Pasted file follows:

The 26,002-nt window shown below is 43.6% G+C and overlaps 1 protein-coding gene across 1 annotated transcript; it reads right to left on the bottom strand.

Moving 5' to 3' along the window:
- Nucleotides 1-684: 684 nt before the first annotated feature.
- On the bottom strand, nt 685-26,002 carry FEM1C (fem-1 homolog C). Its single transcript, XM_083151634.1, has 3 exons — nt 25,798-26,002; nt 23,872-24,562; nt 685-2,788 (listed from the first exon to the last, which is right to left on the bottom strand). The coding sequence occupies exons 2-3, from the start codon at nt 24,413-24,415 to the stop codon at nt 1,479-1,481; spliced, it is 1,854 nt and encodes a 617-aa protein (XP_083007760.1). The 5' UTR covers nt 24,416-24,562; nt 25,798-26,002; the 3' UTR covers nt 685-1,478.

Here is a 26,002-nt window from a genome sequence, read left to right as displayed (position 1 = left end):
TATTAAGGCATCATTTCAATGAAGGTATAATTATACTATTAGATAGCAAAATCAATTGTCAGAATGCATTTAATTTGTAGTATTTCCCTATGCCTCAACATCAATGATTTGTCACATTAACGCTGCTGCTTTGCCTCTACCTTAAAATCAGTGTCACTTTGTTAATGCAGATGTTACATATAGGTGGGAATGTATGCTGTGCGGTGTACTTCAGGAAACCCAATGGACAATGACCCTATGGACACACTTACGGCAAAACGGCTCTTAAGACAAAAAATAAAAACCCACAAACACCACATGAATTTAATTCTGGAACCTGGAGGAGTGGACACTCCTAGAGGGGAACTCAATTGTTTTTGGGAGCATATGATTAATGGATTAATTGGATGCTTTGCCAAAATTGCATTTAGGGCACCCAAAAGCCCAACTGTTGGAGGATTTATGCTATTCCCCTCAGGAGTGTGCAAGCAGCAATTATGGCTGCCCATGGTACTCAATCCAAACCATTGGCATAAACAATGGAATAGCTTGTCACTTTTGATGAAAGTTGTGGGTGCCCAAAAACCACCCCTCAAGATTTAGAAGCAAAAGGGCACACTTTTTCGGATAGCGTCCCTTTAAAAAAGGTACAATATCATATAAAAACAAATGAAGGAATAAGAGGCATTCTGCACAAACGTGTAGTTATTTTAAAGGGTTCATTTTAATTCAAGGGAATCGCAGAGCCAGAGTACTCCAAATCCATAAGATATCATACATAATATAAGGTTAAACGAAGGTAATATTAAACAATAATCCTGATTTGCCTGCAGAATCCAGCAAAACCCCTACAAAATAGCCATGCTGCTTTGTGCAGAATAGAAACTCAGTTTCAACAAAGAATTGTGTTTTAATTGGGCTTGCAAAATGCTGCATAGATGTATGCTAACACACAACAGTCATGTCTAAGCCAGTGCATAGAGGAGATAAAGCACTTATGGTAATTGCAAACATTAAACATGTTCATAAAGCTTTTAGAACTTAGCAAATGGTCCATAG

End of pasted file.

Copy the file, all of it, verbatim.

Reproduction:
The 26,002-nt window shown below is 43.6% G+C and overlaps 1 protein-coding gene across 1 annotated transcript; it reads right to left on the bottom strand.

Moving 5' to 3' along the window:
- Nucleotides 1-684: 684 nt before the first annotated feature.
- On the bottom strand, nt 685-26,002 carry FEM1C (fem-1 homolog C). Its single transcript, XM_083151634.1, has 3 exons — nt 25,798-26,002; nt 23,872-24,562; nt 685-2,788 (listed from the first exon to the last, which is right to left on the bottom strand). The coding sequence occupies exons 2-3, from the start codon at nt 24,413-24,415 to the stop codon at nt 1,479-1,481; spliced, it is 1,854 nt and encodes a 617-aa protein (XP_083007760.1). The 5' UTR covers nt 24,416-24,562; nt 25,798-26,002; the 3' UTR covers nt 685-1,478.

Here is a 26,002-nt window from a genome sequence, read left to right as displayed (position 1 = left end):
TATTAAGGCATCATTTCAATGAAGGTATAATTATACTATTAGATAGCAAAATCAATTGTCAGAATGCATTTAATTTGTAGTATTTCCCTATGCCTCAACATCAATGATTTGTCACATTAACGCTGCTGCTTTGCCTCTACCTTAAAATCAGTGTCACTTTGTTAATGCAGATGTTACATATAGGTGGGAATGTATGCTGTGCGGTGTACTTCAGGAAACCCAATGGACAATGACCCTATGGACACACTTACGGCAAAACGGCTCTTAAGACAAAAAATAAAAACCCACAAACACCACATGAATTTAATTCTGGAACCTGGAGGAGTGGACACTCCTAGAGGGGAACTCAATTGTTTTTGGGAGCATATGATTAATGGATTAATTGGATGCTTTGCCAAAATTGCATTTAGGGCACCCAAAAGCCCAACTGTTGGAGGATTTATGCTATTCCCCTCAGGAGTGTGCAAGCAGCAATTATGGCTGCCCATGGTACTCAATCCAAACCATTGGCATAAACAATGGAATAGCTTGTCACTTTTGATGAAAGTTGTGGGTGCCCAAAAACCACCCCTCAAGATTTAGAAGCAAAAGGGCACACTTTTTCGGATAGCGTCCCTTTAAAAAAGGTACAATATCATATAAAAACAAATGAAGGAATAAGAGGCATTCTGCACAAACGTGTAGTTATTTTAAAGGGTTCATTTTAATTCAAGGGAATCGCAGAGCCAGAGTACTCCAAATCCATAAGATATCATACATAATATAAGGTTAAACGAAGGTAATATTAAACAATAATCCTGATTTGCCTGCAGAATCCAGCAAAACCCCTACAAAATAGCCATGCTGCTTTGTGCAGAATAGAAACTCAGTTTCAACAAAGAATTGTGTTTTAATTGGGCTTGCAAAATGCTGCATAGATGTATGCTAACACACAACAGTCATGTCTAAGCCAGTGCATAGAGGAGATAAAGCACTTATGGTAATTGCAAACATTAAACATGTTCATAAAGCTTTTAGAACTTAGCAAATGGTCCATAG